Bryn Hammond's Reviews > The Horse, the Wheel, and Language: How Bronze-Age Riders from the Eurasian Steppes Shaped the Modern World

The Horse, the Wheel, and Language by David W. Anthony
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it was amazing
bookshelves: steppe-history, website-widget

I haven't felt equipped to review this -- at least until I get to that 2nd reading. A shame not to say that I thought it fantastic, though. A couple of notes:

I am a non-linguist (severely, I think) and can find language discussion in Indo-European books scary. Here I didn't, and besides there isn't over-much of it.

Its section on frontiers -- frontier theory and how frontiers work -- was enlightening for me, even outside the scope of this book. I think I met Frontier Studies here.

If I was bored, ever, it was very briefly (and certainly about language). I was absorbed for much the most of it, and can report states of excitement. It's a great book on the subject: I trusted the author and he spoke to my interests, so rather than try the uncertain waters of what else is written, I'll anchor here and study this one.
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Reading Progress

Finished Reading
December 22, 2011 – Shelved
December 23, 2011 – Shelved as: steppe-history
October 26, 2012 – Shelved as: website-widget

Comments Showing 1-5 of 5 (5 new)

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A.J. Campbell This is a wonderful reasessment of the origins of horseback riding, steppe tech, and the diffusion of Proto-Indo-European into languages now used across 75% of the globe. Dr. Anthony has used previously unaccessable Russian research plus his own, especially bitt-wear on horse teeth. We discover great tidbits, like the high incidence of fish in a steppe person's diet. Overall, the book is perhaps the finest contribution on early steppe cultures since the observations of J.P. Mallory and Marija Gimbutas.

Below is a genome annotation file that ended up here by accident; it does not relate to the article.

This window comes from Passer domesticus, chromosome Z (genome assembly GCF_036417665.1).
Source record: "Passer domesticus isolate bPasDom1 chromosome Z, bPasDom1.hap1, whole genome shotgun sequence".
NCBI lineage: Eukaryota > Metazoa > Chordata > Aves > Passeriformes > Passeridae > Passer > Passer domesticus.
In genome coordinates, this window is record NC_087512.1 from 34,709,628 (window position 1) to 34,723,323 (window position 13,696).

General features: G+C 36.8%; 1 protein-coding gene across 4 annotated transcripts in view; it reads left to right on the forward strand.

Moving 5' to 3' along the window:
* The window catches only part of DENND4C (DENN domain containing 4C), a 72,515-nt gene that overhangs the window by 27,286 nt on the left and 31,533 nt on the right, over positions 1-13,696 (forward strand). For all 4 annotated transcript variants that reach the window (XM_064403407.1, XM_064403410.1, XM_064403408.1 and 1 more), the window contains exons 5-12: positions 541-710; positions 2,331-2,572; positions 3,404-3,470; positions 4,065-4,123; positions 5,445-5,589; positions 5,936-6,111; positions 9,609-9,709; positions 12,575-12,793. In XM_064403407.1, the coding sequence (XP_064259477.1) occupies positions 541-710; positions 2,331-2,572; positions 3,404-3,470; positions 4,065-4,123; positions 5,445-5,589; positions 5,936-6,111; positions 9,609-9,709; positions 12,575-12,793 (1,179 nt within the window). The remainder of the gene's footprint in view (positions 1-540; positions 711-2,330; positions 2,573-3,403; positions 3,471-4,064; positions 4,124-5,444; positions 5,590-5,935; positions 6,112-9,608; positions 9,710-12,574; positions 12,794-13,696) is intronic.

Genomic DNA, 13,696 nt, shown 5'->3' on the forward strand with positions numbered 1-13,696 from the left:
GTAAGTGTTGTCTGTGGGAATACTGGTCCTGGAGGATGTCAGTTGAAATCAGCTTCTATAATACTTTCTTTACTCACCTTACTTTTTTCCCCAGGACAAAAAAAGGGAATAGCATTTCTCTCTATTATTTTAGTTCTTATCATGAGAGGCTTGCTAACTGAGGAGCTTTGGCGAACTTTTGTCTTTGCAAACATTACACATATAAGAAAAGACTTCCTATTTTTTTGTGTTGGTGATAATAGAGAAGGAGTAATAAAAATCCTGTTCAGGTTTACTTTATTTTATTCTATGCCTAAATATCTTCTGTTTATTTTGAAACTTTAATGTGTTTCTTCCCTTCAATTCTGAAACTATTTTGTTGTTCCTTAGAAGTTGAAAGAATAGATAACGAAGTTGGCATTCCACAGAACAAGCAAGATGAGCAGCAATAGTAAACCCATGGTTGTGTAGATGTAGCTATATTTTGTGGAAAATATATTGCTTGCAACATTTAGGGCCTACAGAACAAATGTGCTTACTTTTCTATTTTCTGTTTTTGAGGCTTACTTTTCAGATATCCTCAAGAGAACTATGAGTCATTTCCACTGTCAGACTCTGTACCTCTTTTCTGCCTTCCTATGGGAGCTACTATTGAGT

The illustrations are clear and follow the text (more or less); and although we get the mandatory pottery for relativity, I would have enjoyed viewing a few more Bronze Age steppe weapons (but that's just my personal quirk). This is not a book for the casual reader-- thorough, long, explicit-- but it's not overly academic and flows nicely. I agree with Bryn-- this is a five-star piece of work:0

Bryn Hammond AJ, I have a quirk for steppe weapons too. Sorry, that was an uncalled-for comment of no intellectual value.

I found Chapter Six, on frontier theory and how frontiers work, very very useful. I even followed it - he writes clearly; too much social-theory jargon baffles me. I saw I hadn't understood frontiers before, and this told me the latest, sensibly. I enjoyed the whole and learnt a heap - learnt too much for one go; it's on my list to read again.

message 3: by A.J. (last edited Feb 05, 2012 02:32AM) (new) - rated it 5 stars

A.J. Campbell Bryn, it's a lot of book. I digest it slowly with pasta and a glass of Valpolicella. I follow Anthony's cronology, from Sintashta (the IE wellspring) to the Altai and across to the Takla Makan and Gansu Corridor, and then the Margiana-Bactria complex. This sets the stage for the iron age and the people recorded as the Saka, the Wusun, and Yueqi. Over all, he did a fine job, just a little more than anyone needs at 10 sittings. This is a contrast to buying a book that never quite feeds you what you're actually looking for. And there a bunch of those out there.

message 4: by Steve (new)

Steve Evans Bryn you keep slipping books onto my "to read" list with your reviews. This is not at all a bad thing as so far it means I will have to live till 115 even to have a hope of getting through them all. And of course I plan to savour each and every word.

So thanks.

Hope you are enjoying life at the seaside and that your Christmas and New Year are all you would like them to be.

message 5: by Adam (new) - added it

Adam I'm about twenty pages into this and it's blowing my mind.

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